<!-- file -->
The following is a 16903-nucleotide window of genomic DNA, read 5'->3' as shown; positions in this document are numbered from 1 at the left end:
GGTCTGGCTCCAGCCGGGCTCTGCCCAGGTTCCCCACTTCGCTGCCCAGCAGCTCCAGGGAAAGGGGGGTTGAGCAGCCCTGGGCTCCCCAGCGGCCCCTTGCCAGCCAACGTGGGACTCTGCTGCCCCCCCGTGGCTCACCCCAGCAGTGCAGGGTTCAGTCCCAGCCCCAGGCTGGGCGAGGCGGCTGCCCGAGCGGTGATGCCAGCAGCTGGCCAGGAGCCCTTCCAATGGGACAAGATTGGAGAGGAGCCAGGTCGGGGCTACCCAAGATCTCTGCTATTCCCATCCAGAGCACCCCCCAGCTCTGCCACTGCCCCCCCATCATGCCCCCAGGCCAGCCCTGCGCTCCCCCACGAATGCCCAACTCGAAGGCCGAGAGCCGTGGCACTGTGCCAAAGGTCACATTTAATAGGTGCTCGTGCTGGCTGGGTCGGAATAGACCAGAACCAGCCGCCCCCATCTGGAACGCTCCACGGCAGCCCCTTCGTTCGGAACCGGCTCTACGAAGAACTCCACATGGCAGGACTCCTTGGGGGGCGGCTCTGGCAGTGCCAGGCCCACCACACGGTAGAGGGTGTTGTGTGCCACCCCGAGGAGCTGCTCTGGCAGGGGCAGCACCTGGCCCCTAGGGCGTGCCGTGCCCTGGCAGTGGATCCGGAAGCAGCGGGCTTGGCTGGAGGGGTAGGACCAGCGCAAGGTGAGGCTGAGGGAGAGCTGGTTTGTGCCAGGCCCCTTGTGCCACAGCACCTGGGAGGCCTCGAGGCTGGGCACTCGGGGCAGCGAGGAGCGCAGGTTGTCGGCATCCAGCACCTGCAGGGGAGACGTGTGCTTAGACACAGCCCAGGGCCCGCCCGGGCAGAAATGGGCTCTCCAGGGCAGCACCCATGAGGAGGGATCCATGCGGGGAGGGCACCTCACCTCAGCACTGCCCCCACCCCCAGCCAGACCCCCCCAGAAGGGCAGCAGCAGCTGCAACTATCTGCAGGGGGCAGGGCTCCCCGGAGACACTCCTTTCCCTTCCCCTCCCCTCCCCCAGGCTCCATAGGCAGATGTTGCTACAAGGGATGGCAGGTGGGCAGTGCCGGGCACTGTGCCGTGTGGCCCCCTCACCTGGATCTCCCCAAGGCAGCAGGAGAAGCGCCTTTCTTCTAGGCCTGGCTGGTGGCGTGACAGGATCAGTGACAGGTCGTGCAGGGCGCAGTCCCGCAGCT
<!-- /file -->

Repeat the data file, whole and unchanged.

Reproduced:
The following is a 16903-nucleotide window of genomic DNA, read 5'->3' as shown; positions in this document are numbered from 1 at the left end:
GGTCTGGCTCCAGCCGGGCTCTGCCCAGGTTCCCCACTTCGCTGCCCAGCAGCTCCAGGGAAAGGGGGGTTGAGCAGCCCTGGGCTCCCCAGCGGCCCCTTGCCAGCCAACGTGGGACTCTGCTGCCCCCCCGTGGCTCACCCCAGCAGTGCAGGGTTCAGTCCCAGCCCCAGGCTGGGCGAGGCGGCTGCCCGAGCGGTGATGCCAGCAGCTGGCCAGGAGCCCTTCCAATGGGACAAGATTGGAGAGGAGCCAGGTCGGGGCTACCCAAGATCTCTGCTATTCCCATCCAGAGCACCCCCCAGCTCTGCCACTGCCCCCCCATCATGCCCCCAGGCCAGCCCTGCGCTCCCCCACGAATGCCCAACTCGAAGGCCGAGAGCCGTGGCACTGTGCCAAAGGTCACATTTAATAGGTGCTCGTGCTGGCTGGGTCGGAATAGACCAGAACCAGCCGCCCCCATCTGGAACGCTCCACGGCAGCCCCTTCGTTCGGAACCGGCTCTACGAAGAACTCCACATGGCAGGACTCCTTGGGGGGCGGCTCTGGCAGTGCCAGGCCCACCACACGGTAGAGGGTGTTGTGTGCCACCCCGAGGAGCTGCTCTGGCAGGGGCAGCACCTGGCCCCTAGGGCGTGCCGTGCCCTGGCAGTGGATCCGGAAGCAGCGGGCTTGGCTGGAGGGGTAGGACCAGCGCAAGGTGAGGCTGAGGGAGAGCTGGTTTGTGCCAGGCCCCTTGTGCCACAGCACCTGGGAGGCCTCGAGGCTGGGCACTCGGGGCAGCGAGGAGCGCAGGTTGTCGGCATCCAGCACCTGCAGGGGAGACGTGTGCTTAGACACAGCCCAGGGCCCGCCCGGGCAGAAATGGGCTCTCCAGGGCAGCACCCATGAGGAGGGATCCATGCGGGGAGGGCACCTCACCTCAGCACTGCCCCCACCCCCAGCCAGACCCCCCCAGAAGGGCAGCAGCAGCTGCAACTATCTGCAGGGGGCAGGGCTCCCCGGAGACACTCCTTTCCCTTCCCCTCCCCTCCCCCAGGCTCCATAGGCAGATGTTGCTACAAGGGATGGCAGGTGGGCAGTGCCGGGCACTGTGCCGTGTGGCCCCCTCACCTGGATCTCCCCAAGGCAGCAGGAGAAGCGCCTTTCTTCTAGGCCTGGCTGGTGGCGTGACAGGATCAGTGACAGGTCGTGCAGGGCGCAGTCCCGCAGCT